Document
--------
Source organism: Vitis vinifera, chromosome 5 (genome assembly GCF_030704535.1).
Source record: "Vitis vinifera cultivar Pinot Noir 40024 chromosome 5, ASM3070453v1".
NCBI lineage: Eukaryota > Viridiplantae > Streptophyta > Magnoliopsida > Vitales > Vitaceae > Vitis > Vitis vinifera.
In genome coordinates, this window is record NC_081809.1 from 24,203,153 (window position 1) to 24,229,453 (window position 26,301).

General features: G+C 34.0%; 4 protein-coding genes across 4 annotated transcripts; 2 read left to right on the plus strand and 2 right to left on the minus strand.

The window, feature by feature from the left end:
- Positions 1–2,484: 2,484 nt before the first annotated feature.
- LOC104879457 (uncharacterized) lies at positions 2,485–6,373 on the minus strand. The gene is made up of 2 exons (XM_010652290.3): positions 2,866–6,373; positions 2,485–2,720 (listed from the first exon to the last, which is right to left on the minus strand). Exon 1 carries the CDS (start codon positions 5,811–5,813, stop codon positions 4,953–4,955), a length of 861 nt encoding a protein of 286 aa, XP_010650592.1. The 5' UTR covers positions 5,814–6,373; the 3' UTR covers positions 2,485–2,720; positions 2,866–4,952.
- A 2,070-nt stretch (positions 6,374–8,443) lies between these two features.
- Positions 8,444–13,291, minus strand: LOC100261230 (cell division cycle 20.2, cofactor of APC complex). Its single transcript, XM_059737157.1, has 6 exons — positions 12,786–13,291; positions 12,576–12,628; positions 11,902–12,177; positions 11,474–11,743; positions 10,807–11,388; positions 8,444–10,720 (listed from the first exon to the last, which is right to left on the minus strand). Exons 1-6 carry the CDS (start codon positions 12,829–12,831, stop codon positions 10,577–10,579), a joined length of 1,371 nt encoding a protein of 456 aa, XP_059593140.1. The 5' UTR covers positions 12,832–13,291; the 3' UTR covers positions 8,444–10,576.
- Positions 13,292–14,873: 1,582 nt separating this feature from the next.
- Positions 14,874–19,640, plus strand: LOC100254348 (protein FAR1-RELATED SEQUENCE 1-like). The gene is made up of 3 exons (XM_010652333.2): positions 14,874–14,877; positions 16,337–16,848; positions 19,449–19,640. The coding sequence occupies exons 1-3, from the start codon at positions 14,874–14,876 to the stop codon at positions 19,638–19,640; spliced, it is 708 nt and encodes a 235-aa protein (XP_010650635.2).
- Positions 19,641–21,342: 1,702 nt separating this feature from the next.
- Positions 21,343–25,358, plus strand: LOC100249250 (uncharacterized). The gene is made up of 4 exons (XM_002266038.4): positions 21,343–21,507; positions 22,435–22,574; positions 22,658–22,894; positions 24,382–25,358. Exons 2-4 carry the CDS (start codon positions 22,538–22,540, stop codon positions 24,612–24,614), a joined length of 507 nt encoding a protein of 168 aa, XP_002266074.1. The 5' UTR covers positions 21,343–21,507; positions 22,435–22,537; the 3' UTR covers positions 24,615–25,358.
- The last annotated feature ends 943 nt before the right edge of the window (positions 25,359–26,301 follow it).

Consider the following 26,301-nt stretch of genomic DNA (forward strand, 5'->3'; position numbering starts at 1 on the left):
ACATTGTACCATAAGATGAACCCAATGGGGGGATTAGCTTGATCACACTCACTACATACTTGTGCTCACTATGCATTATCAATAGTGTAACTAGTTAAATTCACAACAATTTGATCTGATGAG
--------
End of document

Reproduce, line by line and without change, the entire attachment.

Source organism: Vitis vinifera, chromosome 5 (genome assembly GCF_030704535.1).
Source record: "Vitis vinifera cultivar Pinot Noir 40024 chromosome 5, ASM3070453v1".
NCBI lineage: Eukaryota > Viridiplantae > Streptophyta > Magnoliopsida > Vitales > Vitaceae > Vitis > Vitis vinifera.
In genome coordinates, this window is record NC_081809.1 from 24,203,153 (window position 1) to 24,229,453 (window position 26,301).

General features: G+C 34.0%; 4 protein-coding genes across 4 annotated transcripts; 2 read left to right on the plus strand and 2 right to left on the minus strand.

The window, feature by feature from the left end:
- Positions 1–2,484: 2,484 nt before the first annotated feature.
- LOC104879457 (uncharacterized) lies at positions 2,485–6,373 on the minus strand. The gene is made up of 2 exons (XM_010652290.3): positions 2,866–6,373; positions 2,485–2,720 (listed from the first exon to the last, which is right to left on the minus strand). Exon 1 carries the CDS (start codon positions 5,811–5,813, stop codon positions 4,953–4,955), a length of 861 nt encoding a protein of 286 aa, XP_010650592.1. The 5' UTR covers positions 5,814–6,373; the 3' UTR covers positions 2,485–2,720; positions 2,866–4,952.
- A 2,070-nt stretch (positions 6,374–8,443) lies between these two features.
- Positions 8,444–13,291, minus strand: LOC100261230 (cell division cycle 20.2, cofactor of APC complex). Its single transcript, XM_059737157.1, has 6 exons — positions 12,786–13,291; positions 12,576–12,628; positions 11,902–12,177; positions 11,474–11,743; positions 10,807–11,388; positions 8,444–10,720 (listed from the first exon to the last, which is right to left on the minus strand). Exons 1-6 carry the CDS (start codon positions 12,829–12,831, stop codon positions 10,577–10,579), a joined length of 1,371 nt encoding a protein of 456 aa, XP_059593140.1. The 5' UTR covers positions 12,832–13,291; the 3' UTR covers positions 8,444–10,576.
- Positions 13,292–14,873: 1,582 nt separating this feature from the next.
- Positions 14,874–19,640, plus strand: LOC100254348 (protein FAR1-RELATED SEQUENCE 1-like). The gene is made up of 3 exons (XM_010652333.2): positions 14,874–14,877; positions 16,337–16,848; positions 19,449–19,640. The coding sequence occupies exons 1-3, from the start codon at positions 14,874–14,876 to the stop codon at positions 19,638–19,640; spliced, it is 708 nt and encodes a 235-aa protein (XP_010650635.2).
- Positions 19,641–21,342: 1,702 nt separating this feature from the next.
- Positions 21,343–25,358, plus strand: LOC100249250 (uncharacterized). The gene is made up of 4 exons (XM_002266038.4): positions 21,343–21,507; positions 22,435–22,574; positions 22,658–22,894; positions 24,382–25,358. Exons 2-4 carry the CDS (start codon positions 22,538–22,540, stop codon positions 24,612–24,614), a joined length of 507 nt encoding a protein of 168 aa, XP_002266074.1. The 5' UTR covers positions 21,343–21,507; positions 22,435–22,537; the 3' UTR covers positions 24,615–25,358.
- The last annotated feature ends 943 nt before the right edge of the window (positions 25,359–26,301 follow it).

Consider the following 26,301-nt stretch of genomic DNA (forward strand, 5'->3'; position numbering starts at 1 on the left):
ACATTGTACCATAAGATGAACCCAATGGGGGGATTAGCTTGATCACACTCACTACATACTTGTGCTCACTATGCATTATCAATAGTGTAACTAGTTAAATTCACAACAATTTGATCTGATGAG